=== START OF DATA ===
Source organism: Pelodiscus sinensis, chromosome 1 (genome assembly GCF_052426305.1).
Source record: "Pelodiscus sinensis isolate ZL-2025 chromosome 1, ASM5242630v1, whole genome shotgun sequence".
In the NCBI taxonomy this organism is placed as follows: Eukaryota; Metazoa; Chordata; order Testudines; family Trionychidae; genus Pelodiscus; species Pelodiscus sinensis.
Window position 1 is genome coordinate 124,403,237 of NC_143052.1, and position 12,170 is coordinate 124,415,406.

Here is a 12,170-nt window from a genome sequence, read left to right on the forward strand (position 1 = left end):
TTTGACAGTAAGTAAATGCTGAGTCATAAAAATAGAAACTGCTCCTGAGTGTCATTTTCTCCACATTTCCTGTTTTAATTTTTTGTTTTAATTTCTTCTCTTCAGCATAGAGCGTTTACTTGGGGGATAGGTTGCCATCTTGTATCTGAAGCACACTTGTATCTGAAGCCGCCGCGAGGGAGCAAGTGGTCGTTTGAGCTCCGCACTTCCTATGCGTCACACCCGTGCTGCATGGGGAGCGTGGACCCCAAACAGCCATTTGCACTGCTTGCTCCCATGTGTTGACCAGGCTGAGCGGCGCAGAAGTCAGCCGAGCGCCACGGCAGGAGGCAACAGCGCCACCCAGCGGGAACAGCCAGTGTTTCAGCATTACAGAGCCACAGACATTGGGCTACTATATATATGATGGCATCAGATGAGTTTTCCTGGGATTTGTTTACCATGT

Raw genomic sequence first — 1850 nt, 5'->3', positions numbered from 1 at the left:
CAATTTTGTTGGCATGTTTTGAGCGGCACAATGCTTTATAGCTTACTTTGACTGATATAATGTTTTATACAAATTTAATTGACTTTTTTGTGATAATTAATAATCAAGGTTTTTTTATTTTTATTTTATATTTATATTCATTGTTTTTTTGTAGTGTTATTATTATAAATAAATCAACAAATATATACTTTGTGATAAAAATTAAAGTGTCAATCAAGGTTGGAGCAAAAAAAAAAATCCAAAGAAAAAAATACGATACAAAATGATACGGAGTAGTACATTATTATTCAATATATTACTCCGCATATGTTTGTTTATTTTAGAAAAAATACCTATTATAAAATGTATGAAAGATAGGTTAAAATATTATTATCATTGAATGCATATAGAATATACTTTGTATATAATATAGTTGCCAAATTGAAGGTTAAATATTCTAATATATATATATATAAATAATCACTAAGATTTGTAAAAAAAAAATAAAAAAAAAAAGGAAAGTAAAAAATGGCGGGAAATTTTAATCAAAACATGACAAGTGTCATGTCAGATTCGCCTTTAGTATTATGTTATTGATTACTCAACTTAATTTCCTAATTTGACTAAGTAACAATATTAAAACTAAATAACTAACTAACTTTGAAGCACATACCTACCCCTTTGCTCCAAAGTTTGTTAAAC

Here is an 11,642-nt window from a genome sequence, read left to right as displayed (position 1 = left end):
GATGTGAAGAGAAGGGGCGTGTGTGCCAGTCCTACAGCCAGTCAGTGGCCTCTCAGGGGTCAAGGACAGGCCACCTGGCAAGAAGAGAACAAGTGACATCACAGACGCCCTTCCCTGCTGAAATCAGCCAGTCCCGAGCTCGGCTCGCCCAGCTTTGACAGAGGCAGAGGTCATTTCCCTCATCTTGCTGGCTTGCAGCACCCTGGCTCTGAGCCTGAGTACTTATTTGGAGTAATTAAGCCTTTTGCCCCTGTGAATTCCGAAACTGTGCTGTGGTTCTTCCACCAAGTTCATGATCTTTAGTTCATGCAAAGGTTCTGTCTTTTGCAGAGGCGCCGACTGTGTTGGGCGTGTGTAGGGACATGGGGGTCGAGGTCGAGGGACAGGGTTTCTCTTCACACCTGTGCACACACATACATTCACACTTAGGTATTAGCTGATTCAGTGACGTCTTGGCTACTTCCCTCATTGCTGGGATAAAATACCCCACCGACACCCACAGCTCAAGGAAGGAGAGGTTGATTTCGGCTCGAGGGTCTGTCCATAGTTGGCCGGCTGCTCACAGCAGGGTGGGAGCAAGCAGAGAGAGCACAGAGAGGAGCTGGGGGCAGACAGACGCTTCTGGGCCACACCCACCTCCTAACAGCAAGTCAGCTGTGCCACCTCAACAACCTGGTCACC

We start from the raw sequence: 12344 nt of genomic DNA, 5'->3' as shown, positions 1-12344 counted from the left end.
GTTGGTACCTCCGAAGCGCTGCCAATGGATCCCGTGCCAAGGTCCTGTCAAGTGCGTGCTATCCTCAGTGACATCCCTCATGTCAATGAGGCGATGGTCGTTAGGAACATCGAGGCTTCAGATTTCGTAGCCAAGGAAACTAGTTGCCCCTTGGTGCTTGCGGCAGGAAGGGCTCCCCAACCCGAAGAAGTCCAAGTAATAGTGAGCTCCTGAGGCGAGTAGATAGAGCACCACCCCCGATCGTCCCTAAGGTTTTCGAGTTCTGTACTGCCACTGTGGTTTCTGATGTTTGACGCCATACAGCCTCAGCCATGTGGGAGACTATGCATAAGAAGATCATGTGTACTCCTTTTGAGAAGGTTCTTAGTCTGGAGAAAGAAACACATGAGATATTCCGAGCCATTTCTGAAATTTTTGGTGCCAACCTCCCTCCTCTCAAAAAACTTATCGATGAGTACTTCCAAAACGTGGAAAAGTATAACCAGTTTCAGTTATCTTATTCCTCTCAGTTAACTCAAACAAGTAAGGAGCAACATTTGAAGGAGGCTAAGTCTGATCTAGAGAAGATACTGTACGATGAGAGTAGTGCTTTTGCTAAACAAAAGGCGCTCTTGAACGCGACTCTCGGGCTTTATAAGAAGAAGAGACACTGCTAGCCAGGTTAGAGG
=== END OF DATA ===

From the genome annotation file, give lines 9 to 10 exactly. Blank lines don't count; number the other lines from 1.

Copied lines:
Here is an 11,642-nt window from a genome sequence, read left to right as displayed (position 1 = left end):
GATGTGAAGAGAAGGGGCGTGTGTGCCAGTCCTACAGCCAGTCAGTGGCCTCTCAGGGGTCAAGGACAGGCCACCTGGCAAGAAGAGAACAAGTGACATCACAGACGCCCTTCCCTGCTGAAATCAGCCAGTCCCGAGCTCGGCTCGCCCAGCTTTGACAGAGGCAGAGGTCATTTCCCTCATCTTGCTGGCTTGCAGCACCCTGGCTCTGAGCCTGAGTACTTATTTGGAGTAATTAAGCCTTTTGCCCCTGTGAATTCCGAAACTGTGCTGTGGTTCTTCCACCAAGTTCATGATCTTTAGTTCATGCAAAGGTTCTGTCTTTTGCAGAGGCGCCGACTGTGTTGGGCGTGTGTAGGGACATGGGGGTCGAGGTCGAGGGACAGGGTTTCTCTTCACACCTGTGCACACACATACATTCACACTTAGGTATTAGCTGATTCAGTGACGTCTTGGCTACTTCCCTCATTGCTGGGATAAAATACCCCACCGACACCCACAGCTCAAGGAAGGAGAGGTTGATTTCGGCTCGAGGGTCTGTCCATAGTTGGCCGGCTGCTCACAGCAGGGTGGGAGCAAGCAGAGAGAGCACAGAGAGGAGCTGGGGGCAGACAGACGCTTCTGGGCCACACCCACCTCCTAACAGCAAGTCAGCTGTGCCACCTCAACAACCTGGTCACC